Thank you Mr President.
At the outset let me thank Council members for your words of condolence and support here and elsewhere following the horrific attack in London this weekend. The perpetrators sought to terrorise us, to divide us. But make no mistake, they will fail. Together, we will defeat them, and we will need Security Council unity and activism against this terrible scourge.
Turning to this afternoon’s session, I would like to thank the Secretary-General for his briefing and I want to join others in paying tribute to you, your Excellency President Morales, for your leadership in bringing this crucial issue of transboundary water security to the Security Council.
It is an issue, which we used not to discuss in this Chamber, but I think it’s one that warrants our fullest attention. The stakes are high; over three quarters of UN Member States share river basins with another country and over 2 billion people live in shared river basins in the developing world.
Sadly, we know what can happen when the water runs dry. In Somalia, drought is driving the acute food shortage that threatens to tip over once again in to famine. One powerful lesson from the last famine in Somalia six years ago was that famine is not simply about food, but also about water. In north-eastern Nigeria, lack of water is exacerbating the man made crisis, as we saw for ourselves when we visited in March. Thousands of displaced people, the majority of whom are women and children, have become sick from diseases spread by dirty water and poor hygiene as the conflict continues.
We have to act - and we have agreed to act. Through the Global Goals, we all committed to deliver improved water security, improved access to drinking water and sanitation, and stronger transboundary water management.
And yet, the outlook for 2030 is fragile. We are simply not on track. The UN estimates that by the time we’re supposed to have achieved Global Goal 6, demand for water in many developing countries will outstrip supply by 40%. If such scarcity is combined with weak governance, population growth, migration and climate change, we may face a potential upsurge in global conflict in the future.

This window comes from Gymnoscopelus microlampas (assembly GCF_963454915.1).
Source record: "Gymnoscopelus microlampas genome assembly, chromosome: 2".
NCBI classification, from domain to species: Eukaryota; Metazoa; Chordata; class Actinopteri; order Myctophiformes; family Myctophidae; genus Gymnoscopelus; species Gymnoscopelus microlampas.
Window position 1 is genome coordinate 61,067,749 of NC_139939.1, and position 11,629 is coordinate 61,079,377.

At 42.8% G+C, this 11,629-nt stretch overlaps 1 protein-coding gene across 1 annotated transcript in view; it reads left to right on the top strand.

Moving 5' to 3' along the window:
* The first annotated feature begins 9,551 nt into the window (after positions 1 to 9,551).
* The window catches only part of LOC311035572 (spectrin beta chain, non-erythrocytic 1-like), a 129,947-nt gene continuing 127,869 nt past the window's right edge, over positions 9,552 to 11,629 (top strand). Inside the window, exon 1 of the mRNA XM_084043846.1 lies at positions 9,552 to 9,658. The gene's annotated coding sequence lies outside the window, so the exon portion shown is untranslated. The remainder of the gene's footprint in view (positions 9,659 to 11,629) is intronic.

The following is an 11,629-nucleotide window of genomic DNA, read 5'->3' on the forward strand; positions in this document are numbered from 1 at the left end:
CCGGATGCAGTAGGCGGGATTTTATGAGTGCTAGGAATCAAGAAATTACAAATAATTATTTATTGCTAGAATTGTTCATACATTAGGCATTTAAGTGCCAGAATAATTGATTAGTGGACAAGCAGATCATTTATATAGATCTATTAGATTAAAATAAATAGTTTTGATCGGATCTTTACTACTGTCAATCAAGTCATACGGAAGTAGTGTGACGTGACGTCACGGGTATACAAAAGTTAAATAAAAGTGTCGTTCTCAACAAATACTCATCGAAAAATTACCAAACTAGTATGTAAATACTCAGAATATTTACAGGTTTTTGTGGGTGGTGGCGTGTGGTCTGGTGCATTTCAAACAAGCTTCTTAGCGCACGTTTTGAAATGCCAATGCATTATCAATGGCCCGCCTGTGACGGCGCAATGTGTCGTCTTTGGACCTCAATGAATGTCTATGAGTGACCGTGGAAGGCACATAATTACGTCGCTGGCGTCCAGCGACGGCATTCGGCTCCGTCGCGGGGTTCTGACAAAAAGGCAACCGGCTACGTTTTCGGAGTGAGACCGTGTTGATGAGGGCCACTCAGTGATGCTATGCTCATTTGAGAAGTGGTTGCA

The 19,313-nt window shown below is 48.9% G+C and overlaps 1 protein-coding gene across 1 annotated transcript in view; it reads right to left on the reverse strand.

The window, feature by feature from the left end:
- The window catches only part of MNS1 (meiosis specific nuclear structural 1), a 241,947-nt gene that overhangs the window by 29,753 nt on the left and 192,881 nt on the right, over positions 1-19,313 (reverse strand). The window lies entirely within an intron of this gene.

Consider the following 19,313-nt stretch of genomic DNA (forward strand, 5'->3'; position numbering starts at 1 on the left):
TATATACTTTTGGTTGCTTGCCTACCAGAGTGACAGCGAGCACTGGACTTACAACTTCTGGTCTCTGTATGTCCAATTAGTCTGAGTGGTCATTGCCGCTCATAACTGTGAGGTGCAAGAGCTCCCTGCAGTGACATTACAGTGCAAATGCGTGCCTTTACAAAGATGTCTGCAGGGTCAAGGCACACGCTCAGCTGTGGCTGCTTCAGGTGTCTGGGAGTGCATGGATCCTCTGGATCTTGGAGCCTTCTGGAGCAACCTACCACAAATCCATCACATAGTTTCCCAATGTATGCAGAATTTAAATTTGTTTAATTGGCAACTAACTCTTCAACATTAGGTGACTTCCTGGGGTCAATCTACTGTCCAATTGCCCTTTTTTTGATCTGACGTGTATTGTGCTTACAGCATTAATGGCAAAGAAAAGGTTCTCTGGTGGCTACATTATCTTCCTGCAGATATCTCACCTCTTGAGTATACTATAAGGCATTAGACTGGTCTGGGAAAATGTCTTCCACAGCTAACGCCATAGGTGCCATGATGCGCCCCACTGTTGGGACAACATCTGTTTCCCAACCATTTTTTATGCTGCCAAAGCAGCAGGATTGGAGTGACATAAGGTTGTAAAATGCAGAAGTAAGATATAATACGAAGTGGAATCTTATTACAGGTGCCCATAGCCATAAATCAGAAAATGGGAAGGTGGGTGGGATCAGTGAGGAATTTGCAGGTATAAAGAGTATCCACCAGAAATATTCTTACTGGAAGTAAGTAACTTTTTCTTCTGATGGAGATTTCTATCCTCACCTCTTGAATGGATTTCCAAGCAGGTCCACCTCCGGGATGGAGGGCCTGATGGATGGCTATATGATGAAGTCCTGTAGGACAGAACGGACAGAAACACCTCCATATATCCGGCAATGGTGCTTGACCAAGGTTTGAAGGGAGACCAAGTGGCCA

This, therefore, is a clear call for preventative diplomacy, as so many of my colleagues have already said –all of us in this room have a part to play, Mr President.
In South Asia, for example, the United Kingdom has provided 30 million dollars towards water governance over the past five years. One billion people across Afghanistan, Bangladesh, Bhutan, China, India, Nepal and Pakistan rely heavily on just three rivers. And despite facing similar problems posed by water demand and climate change, regional collaboration between these countries is limited.
That’s why we have supported a regional approach to these rivers in order to address the shared challenges of development and climate change. We’re working with the World Bank’s South Asia Water Initiative, bringing together different disciplines and experiences –technical and political – across the region so that together we can identify and resolve challenges affecting these transboundary waters.
But to tackle this problem on a global scale, we’ll need more than bilateral or regional action. We’ll need to work together, through this institution and others. Holding this briefing is an important step, but this effort needs to be sustained; we cannot solve it through one meeting a year.
The G20 also has a role to play, including through incentivising water cooperation. This isn’t just an issue for the developing world; the OECD and Global Water Partnership estimate that water insecurity costs the global economy 500 billion dollars every year, and yet we fall a long way short of meeting the 198 billion dollars of global investment that is needed every year for water governance and infrastructure.
So we need to see investment in the institutions and infrastructure to deliver improved water security within states and between states. Building effective institutions and delivering better governance is just as critical as building infrastructure. The G20 can play a critical role through diplomatic efforts, development cooperation, and harnessing the potential of the private sector, governments and communities to mobilise investment in water security.
Finally, Mr President, if we’re to make progress on this issue before 2030, we need to see the bigger picture. Across the world, climate change is undermining water security. In almost all climate change scenarios the world’s driest regions become drier and across the globe flooding will become more common. If we aren’t taking steps to address climate change, we are fighting with one hand tied behind our back.
The Paris Agreement provides the right global framework for protecting the prosperity and security of future generations, while keeping energy affordable and secure for our citizens and businesses. The United Kingdom played a major role in securing the Paris Agreement and I’m proud to restate in this Chamber today that we are wholly committed to it.
Thank you Mr President.